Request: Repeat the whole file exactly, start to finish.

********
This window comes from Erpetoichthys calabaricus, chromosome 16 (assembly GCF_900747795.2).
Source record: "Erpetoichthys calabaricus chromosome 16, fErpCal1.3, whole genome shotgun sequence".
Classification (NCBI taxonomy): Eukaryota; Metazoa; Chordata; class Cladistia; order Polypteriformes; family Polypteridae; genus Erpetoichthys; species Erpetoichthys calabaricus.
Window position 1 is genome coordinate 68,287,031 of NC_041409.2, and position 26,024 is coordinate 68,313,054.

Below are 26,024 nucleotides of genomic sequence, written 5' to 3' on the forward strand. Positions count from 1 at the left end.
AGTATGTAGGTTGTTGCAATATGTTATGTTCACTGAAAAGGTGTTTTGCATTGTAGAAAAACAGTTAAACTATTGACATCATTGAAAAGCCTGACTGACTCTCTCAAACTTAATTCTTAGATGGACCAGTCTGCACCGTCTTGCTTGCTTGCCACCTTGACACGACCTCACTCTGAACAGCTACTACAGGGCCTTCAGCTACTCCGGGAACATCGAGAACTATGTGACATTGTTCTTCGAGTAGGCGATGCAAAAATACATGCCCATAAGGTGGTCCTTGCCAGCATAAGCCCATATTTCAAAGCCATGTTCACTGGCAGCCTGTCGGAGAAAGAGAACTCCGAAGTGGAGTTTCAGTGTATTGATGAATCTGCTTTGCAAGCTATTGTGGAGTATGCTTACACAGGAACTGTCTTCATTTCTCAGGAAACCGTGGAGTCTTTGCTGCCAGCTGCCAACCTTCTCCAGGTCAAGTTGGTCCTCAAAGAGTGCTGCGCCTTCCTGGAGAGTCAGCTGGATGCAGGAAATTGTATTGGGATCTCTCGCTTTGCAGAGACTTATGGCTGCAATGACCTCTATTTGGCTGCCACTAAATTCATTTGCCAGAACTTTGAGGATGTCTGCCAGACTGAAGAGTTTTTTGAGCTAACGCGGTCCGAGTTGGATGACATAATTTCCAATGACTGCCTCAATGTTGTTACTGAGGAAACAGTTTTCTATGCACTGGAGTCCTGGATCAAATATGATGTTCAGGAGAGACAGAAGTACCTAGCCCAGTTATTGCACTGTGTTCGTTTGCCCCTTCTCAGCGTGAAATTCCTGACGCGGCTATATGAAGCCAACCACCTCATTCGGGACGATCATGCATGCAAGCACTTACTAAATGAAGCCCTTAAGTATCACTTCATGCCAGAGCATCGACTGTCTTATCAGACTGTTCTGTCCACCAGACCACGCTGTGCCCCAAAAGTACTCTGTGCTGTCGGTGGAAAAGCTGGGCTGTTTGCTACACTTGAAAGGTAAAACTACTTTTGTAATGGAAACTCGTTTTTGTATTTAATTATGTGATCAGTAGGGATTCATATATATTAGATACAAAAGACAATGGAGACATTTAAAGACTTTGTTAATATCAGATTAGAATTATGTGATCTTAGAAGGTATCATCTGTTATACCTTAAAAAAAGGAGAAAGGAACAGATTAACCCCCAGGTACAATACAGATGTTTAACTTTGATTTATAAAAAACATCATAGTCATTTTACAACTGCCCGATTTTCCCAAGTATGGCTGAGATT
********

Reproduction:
This window comes from Erpetoichthys calabaricus, chromosome 16 (assembly GCF_900747795.2).
Source record: "Erpetoichthys calabaricus chromosome 16, fErpCal1.3, whole genome shotgun sequence".
Classification (NCBI taxonomy): Eukaryota; Metazoa; Chordata; class Cladistia; order Polypteriformes; family Polypteridae; genus Erpetoichthys; species Erpetoichthys calabaricus.
Window position 1 is genome coordinate 68,287,031 of NC_041409.2, and position 26,024 is coordinate 68,313,054.

Below are 26,024 nucleotides of genomic sequence, written 5' to 3' on the forward strand. Positions count from 1 at the left end.
AGTATGTAGGTTGTTGCAATATGTTATGTTCACTGAAAAGGTGTTTTGCATTGTAGAAAAACAGTTAAACTATTGACATCATTGAAAAGCCTGACTGACTCTCTCAAACTTAATTCTTAGATGGACCAGTCTGCACCGTCTTGCTTGCTTGCCACCTTGACACGACCTCACTCTGAACAGCTACTACAGGGCCTTCAGCTACTCCGGGAACATCGAGAACTATGTGACATTGTTCTTCGAGTAGGCGATGCAAAAATACATGCCCATAAGGTGGTCCTTGCCAGCATAAGCCCATATTTCAAAGCCATGTTCACTGGCAGCCTGTCGGAGAAAGAGAACTCCGAAGTGGAGTTTCAGTGTATTGATGAATCTGCTTTGCAAGCTATTGTGGAGTATGCTTACACAGGAACTGTCTTCATTTCTCAGGAAACCGTGGAGTCTTTGCTGCCAGCTGCCAACCTTCTCCAGGTCAAGTTGGTCCTCAAAGAGTGCTGCGCCTTCCTGGAGAGTCAGCTGGATGCAGGAAATTGTATTGGGATCTCTCGCTTTGCAGAGACTTATGGCTGCAATGACCTCTATTTGGCTGCCACTAAATTCATTTGCCAGAACTTTGAGGATGTCTGCCAGACTGAAGAGTTTTTTGAGCTAACGCGGTCCGAGTTGGATGACATAATTTCCAATGACTGCCTCAATGTTGTTACTGAGGAAACAGTTTTCTATGCACTGGAGTCCTGGATCAAATATGATGTTCAGGAGAGACAGAAGTACCTAGCCCAGTTATTGCACTGTGTTCGTTTGCCCCTTCTCAGCGTGAAATTCCTGACGCGGCTATATGAAGCCAACCACCTCATTCGGGACGATCATGCATGCAAGCACTTACTAAATGAAGCCCTTAAGTATCACTTCATGCCAGAGCATCGACTGTCTTATCAGACTGTTCTGTCCACCAGACCACGCTGTGCCCCAAAAGTACTCTGTGCTGTCGGTGGAAAAGCTGGGCTGTTTGCTACACTTGAAAGGTAAAACTACTTTTGTAATGGAAACTCGTTTTTGTATTTAATTATGTGATCAGTAGGGATTCATATATATTAGATACAAAAGACAATGGAGACATTTAAAGACTTTGTTAATATCAGATTAGAATTATGTGATCTTAGAAGGTATCATCTGTTATACCTTAAAAAAAGGAGAAAGGAACAGATTAACCCCCAGGTACAATACAGATGTTTAACTTTGATTTATAAAAAACATCATAGTCATTTTACAACTGCCCGATTTTCCCAAGTATGGCTGAGATT